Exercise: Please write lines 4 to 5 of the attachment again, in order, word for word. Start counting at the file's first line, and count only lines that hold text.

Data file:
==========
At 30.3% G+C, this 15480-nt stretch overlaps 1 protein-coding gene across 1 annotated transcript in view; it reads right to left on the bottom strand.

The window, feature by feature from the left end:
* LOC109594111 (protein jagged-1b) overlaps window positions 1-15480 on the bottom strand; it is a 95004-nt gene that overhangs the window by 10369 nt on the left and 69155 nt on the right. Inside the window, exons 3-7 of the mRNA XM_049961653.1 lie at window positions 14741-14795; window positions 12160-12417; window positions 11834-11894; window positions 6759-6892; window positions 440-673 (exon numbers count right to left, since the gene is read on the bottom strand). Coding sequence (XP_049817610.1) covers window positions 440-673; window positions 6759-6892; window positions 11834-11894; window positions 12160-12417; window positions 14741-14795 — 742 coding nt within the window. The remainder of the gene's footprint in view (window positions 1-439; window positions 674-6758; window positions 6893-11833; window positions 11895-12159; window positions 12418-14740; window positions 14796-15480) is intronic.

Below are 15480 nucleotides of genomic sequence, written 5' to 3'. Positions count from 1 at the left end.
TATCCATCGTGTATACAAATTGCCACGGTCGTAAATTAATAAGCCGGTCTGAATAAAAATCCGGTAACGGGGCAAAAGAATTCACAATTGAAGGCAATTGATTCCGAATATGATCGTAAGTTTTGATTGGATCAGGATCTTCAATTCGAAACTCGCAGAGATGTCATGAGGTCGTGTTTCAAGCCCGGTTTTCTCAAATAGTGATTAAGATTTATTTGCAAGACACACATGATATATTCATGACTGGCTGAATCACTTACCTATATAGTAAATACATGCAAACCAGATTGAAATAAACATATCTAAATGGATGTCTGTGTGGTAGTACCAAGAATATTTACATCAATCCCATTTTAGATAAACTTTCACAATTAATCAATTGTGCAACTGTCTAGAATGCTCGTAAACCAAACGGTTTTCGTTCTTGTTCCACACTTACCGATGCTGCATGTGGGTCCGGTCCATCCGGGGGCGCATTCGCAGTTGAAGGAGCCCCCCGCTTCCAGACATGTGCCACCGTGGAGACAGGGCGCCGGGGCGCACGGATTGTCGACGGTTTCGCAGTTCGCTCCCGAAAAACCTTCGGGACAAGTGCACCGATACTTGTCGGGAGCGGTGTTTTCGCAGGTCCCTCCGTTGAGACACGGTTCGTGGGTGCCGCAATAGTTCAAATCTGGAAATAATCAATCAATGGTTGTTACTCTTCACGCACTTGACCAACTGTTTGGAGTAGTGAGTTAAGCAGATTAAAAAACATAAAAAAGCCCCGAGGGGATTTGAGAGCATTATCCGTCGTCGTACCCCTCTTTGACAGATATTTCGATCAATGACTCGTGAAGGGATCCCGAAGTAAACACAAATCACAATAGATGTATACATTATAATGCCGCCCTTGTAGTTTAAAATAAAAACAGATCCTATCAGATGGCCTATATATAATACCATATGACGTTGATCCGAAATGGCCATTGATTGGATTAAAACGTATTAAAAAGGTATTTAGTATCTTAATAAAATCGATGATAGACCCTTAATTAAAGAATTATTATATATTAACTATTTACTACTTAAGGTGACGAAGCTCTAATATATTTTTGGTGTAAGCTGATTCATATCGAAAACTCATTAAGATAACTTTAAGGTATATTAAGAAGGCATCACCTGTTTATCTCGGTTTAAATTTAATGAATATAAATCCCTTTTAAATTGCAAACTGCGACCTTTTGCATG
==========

Below are 15480 nucleotides of genomic sequence, written 5' to 3'. Positions count from 1 at the left end.
TATCCATCGTGTATACAAATTGCCACGGTCGTAAATTAATAAGCCGGTCTGAATAAAAATCCGGTAACGGGGCAAAAGAATTCACAATTGAAGGCAATTGATTCCGAATATGATCGTAAGTTTTGATTGGATCAGGATCTTCAATTCGAAACTCGCAGAGATGTCATGAGGTCGTGTTTCAAGCCCGGTTTTCTCAAATAGTGATTAAGATTTATTTGCAAGACACACATGATATATTCATGACTGGCTGAATCACTTACCTATATAGTAAATACATGCAAACCAGATTGAAATAAACATATCTAAATGGATGTCTGTGTGGTAGTACCAAGAATATTTACATCAATCCCATTTTAGATAAACTTTCACAATTAATCAATTGTGCAACTGTCTAGAATGCTCGTAAACCAAACGGTTTTCGTTCTTGTTCCACACTTACCGATGCTGCATGTGGGTCCGGTCCATCCGGGGGCGCATTCGCAGTTGAAGGAGCCCCCCGCTTCCAGACATGTGCCACCGTGGAGACAGGGCGCCGGGGCGCACGGATTGTCGACGGTTTCGCAGTTCGCTCCCGAAAAACCTTCGGGACAAGTGCACCGATACTTGTCGGGAGCGGTGTTTTCGCAGGTCCCTCCGTTGAGACACGGTTCGTGGGTGCCGCAATAGTTCAAATCTGGAAATAATCAATCAATGGTTGTTACTCTTCACGCACTTGACCAACTGTTTGGAGTAGTGAGTTAAGCAGATTAAAAAACATAAAAAAGCCCCGAGGGGATTTGAGAGCATTATCCGTCGTCGTACCCCTCTTTGACAGATATTTCGATCAATGACTCGTGAAGGGATCCCGAAGTAAACACAAATCACAATAGATGTATACATTATAATGCCGCCCTTGTAGTTTAAAATAAAAACAGATCCTATCAGATGGCCTATATATAATACCATATGACGTTGATCCGAAATGGCCATTGATTGGATTAAAACGTATTAAAAAGGTATTTAGTATCTTAATAAAATCGATGATAGACCCTTAATTAAAGAATTATTATATATTAACTATTTACTACTTAAGGTGACGAAGCTCTAATATATTTTTGGTGTAAGCTGATTCATATCGAAAACTCATTAAGATAACTTTAAGGTATATTAAGAAGGCATCACCTGTTTATCTCGGTTTAAATTTAATGAATATAAATCCCTTTTAAATTGCAAACTGCGACCTTTTGCATG